E.g., 08/05/2015
E.g., 08/05/2015

Mexico

Mexico

Migrants moving from Mexico to the United States represent the world's largest migration corridor, and the two countries have a long, complicated history with respect to immigration. Previously a country of emigration, Mexico increasingly has been experiencing new roles: as a country of transmigration and increasingly of settlement. The research here examines Mexico's relationship with its vast diaspora in the United States; the economic, insecurity, and other factors that have led to sizeable emigration; and the country's evolving policymaking with respect to migration.

Recent Activity

Reports
February 2013
By Allison Squires and Hiram Beltrán-Sánchez
Fact Sheets
February 2013
By Philip Martin and J. Edward Taylor
Fact Sheets
February 2013
By Peter A. Creticos and Eleanor Sohnen
Fact Sheets
February 2013
By Allison Squires and Hiram Beltrán-Sánchez
Reports
January 2013
By Andrew Selee, Cynthia J. Arnson, and Eric L. Olson

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Reports
November 2008
By Lesleyanne Hawthorne
Reports
October 2008
By Elena Zúñiga and Miguel Molina
Reports
October 2008
By Jeanne Batalova, Michelle Mittelstadt, Mark Mather, and Marlene Lee
Reports
April 2008
By Thomas Faist and Jürgen Gerdes
Reports
September 2006
By Dovelyn Rannveig Mendoza
Reports
June 2006
By David Dixon, Julie Murray, and Julia Gelatt

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Online Journal

The United Nations Permanent Forum on Indigenous Issues estimates there are more than 370 million indigenous people in some 90 countries worldwide. Carlos Yescas of the New School for Social Research looks at the definition of indigenous people, the three types of indigenous-people flows, and how indigenous migrants maintain ties with their home communities.

Online Journal

Remittances would seem to boost the chances that children in Mexico complete high school. But money alone does not improve schooling outcomes in the educationally marginalized, migrant-sending regions of southern Mexico, as Adam Sawyer of the Harvard Graduate School of Education reports.

Online Journal

The recent recession has affected Mexicans in the United States, new flows northward, and remittances to Mexico. Francisco Alba of El Colegio de México examines the latest trends as well as Mexican government policies toward the diaspora, Mexico's role as a transit country, and immigrants and refugee and asylees in Mexico.

Online Journal

In the 1920s, the Catholic Church in Mexico feared that mass emigration north caused the breakup of families and religious conversions. David Fitzgerald of the University of California, San Diego looks at how Church policy eventually became a voice for migrants' rights and how these policies have affected Mexican migration flows and Mexican government policies.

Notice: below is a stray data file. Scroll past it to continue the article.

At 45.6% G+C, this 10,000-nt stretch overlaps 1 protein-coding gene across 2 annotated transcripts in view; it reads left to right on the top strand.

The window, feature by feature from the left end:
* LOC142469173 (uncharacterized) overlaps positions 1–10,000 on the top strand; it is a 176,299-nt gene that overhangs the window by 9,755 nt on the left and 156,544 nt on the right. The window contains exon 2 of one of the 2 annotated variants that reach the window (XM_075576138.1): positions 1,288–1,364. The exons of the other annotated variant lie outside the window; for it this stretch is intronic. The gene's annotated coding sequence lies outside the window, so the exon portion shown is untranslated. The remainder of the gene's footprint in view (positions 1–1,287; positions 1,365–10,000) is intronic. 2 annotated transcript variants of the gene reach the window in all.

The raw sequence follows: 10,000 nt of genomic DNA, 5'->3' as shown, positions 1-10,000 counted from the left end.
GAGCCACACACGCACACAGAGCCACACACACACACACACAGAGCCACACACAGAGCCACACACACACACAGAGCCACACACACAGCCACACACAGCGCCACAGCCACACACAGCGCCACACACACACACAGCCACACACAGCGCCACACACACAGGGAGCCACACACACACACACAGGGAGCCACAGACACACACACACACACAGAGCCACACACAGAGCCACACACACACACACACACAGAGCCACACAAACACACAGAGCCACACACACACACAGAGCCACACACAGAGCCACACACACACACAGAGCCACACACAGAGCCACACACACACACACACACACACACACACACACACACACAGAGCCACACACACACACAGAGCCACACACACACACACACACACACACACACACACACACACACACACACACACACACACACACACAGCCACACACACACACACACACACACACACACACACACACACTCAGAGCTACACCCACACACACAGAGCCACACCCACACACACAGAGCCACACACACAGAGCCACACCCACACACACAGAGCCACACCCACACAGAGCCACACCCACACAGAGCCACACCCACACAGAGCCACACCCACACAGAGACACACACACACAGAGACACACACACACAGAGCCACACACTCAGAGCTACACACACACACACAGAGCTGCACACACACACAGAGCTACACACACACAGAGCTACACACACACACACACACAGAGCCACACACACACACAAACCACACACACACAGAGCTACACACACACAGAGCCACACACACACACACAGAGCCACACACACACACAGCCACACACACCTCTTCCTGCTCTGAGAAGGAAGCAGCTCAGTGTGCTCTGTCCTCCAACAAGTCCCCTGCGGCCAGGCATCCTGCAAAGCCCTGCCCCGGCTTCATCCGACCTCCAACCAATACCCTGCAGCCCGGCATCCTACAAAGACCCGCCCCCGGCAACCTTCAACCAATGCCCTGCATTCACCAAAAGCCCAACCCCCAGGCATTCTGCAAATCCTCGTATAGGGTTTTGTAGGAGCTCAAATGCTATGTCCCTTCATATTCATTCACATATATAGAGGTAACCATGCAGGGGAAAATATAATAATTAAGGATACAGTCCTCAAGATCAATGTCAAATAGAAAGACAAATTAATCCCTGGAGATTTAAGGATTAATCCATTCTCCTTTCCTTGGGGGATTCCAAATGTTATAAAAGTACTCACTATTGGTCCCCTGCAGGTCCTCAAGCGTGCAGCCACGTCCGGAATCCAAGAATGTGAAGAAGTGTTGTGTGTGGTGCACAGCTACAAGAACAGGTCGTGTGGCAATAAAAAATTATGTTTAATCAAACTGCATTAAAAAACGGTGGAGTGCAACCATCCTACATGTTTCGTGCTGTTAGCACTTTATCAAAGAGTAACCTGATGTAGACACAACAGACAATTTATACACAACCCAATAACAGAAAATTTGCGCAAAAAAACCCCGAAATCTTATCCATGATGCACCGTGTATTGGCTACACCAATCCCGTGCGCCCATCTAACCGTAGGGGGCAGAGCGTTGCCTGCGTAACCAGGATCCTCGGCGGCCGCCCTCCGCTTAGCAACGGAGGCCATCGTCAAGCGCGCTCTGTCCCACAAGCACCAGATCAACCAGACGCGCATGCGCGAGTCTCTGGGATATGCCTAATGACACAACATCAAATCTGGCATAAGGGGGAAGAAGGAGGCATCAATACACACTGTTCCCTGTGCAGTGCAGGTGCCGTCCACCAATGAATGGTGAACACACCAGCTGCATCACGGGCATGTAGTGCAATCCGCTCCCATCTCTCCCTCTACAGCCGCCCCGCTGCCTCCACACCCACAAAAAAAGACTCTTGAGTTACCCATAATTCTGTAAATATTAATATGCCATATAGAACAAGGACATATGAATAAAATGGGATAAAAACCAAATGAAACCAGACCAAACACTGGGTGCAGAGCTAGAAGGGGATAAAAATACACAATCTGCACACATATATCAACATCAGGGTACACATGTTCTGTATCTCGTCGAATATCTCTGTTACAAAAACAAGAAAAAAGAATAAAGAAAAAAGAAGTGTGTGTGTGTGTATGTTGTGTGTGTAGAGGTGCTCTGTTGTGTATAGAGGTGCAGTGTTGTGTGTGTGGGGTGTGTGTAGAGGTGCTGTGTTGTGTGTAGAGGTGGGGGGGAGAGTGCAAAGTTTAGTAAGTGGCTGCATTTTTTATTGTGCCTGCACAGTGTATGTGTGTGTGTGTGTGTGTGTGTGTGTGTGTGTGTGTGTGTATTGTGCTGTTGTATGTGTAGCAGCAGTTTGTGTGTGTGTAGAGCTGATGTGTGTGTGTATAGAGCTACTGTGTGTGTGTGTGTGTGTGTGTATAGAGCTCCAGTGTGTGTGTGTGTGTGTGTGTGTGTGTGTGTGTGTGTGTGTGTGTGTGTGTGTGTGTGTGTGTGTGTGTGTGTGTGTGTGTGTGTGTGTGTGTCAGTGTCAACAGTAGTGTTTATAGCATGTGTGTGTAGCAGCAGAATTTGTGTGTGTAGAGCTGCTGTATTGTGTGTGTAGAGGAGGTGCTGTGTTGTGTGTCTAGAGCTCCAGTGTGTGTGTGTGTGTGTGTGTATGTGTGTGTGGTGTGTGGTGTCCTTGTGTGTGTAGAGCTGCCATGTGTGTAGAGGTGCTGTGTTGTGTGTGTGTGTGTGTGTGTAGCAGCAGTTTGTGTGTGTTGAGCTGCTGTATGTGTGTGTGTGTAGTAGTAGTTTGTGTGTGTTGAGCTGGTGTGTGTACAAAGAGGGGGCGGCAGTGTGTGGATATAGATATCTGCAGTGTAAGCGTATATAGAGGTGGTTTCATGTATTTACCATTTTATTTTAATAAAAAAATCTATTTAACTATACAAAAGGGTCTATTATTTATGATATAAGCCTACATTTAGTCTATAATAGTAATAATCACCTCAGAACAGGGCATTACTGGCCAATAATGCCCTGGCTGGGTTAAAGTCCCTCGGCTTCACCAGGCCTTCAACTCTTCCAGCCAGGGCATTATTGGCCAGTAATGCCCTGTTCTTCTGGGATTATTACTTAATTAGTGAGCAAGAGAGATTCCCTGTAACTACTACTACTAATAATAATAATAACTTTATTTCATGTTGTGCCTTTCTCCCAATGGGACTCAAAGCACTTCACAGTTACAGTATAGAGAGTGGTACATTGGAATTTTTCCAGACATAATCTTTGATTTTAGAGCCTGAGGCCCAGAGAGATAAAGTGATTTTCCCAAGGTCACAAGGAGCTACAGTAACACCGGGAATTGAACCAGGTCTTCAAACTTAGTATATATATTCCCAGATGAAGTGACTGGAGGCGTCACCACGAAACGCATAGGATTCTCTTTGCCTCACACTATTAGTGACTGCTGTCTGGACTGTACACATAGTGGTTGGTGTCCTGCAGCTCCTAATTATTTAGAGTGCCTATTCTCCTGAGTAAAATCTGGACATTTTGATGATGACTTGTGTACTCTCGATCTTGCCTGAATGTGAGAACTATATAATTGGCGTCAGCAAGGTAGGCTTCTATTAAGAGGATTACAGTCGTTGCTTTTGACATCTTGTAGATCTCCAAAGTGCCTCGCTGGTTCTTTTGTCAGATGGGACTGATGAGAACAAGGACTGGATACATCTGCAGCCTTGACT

Online Journal

Approximately 400,000 migrants transit through Mexico each year in order to reach the United States, many of them women from Latin America. Gabriela Diaz and Gretchen Kuhner explain how the detention system's structure and new detention procedures affect women.

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Recent Activity

Reports
August 2012

This report investigates the reasons behind Mexico’s lackluster economic growth over recent decades. The author identifies lines of argument to explain Mexico’s sluggish growth, assesses the importance of these factors, and offers a road map for confronting this disappointing growth record.

Books
June, 2012

This practical handbook highlights policies and programs that can magnify the resources, both human and financial, that emigrants and their descendants contribute to development. It gives concrete examples of policies and programs that have been effective, and pulls out both useful lessons and common challenges associated with the topics at hand.

Books
April, 2012

Ce manuel pratique et simple d’utilisation à l’usage des décideurs et des praticiens fait le point des mesures les plus récentes prises par les pouvoirs publics en direction des diasporas. La question qui se pose aux responsables politiques n’est pas tant de savoir si les diasporas peuvent être utiles à leur pays d’origine, mais comment elles le sont et quels types de politiques et de programmes publics sont à même de favoriser ces relations.

Books
April, 2012

Este manual ofrece a los formuladores de políticas y especialistas una guía accesible y práctica sobre las iniciativas gubernamentales referentes a la diáspora. Este manual contiene un menú, seleccionado cuidadosamente, de opciones normativas y programáticas viables basadas en experiencias reales en distintas partes del mundo.

Reports
April 2012

The economic consequences of emigration on migrants’ countries of origin have long been studied, yet the precise assessment of positive and negative impacts remains complex. This analysis finds that Mexico’s fiscal balance appears to benefit from emigration when considering remittances and labor markets.

Reports
August 2011

Migration to the United States from Mexico and Central America’s Northern Triangle (El Salvador, Guatemala, and Honduras) has accelerated in the last four decades. This increase has been driven by economic opportunities and facilitated by social networks of friends and family already in the United States.

Reports
August 2011

This report reviews the history of immigration legislation since 9/11, the new enforcement mandates that arose immediately afterward, and the unsuccessful efforts to pass comprehensive immigration reform bills during the 109th and 110th Congresses.

Books
June, 2011

This edited volume addresses the impact of the economic crisis in seven major immigrant-receiving countries: the United States, Germany, Ireland, Portugal, Spain, Sweden, and the United Kingdom. 

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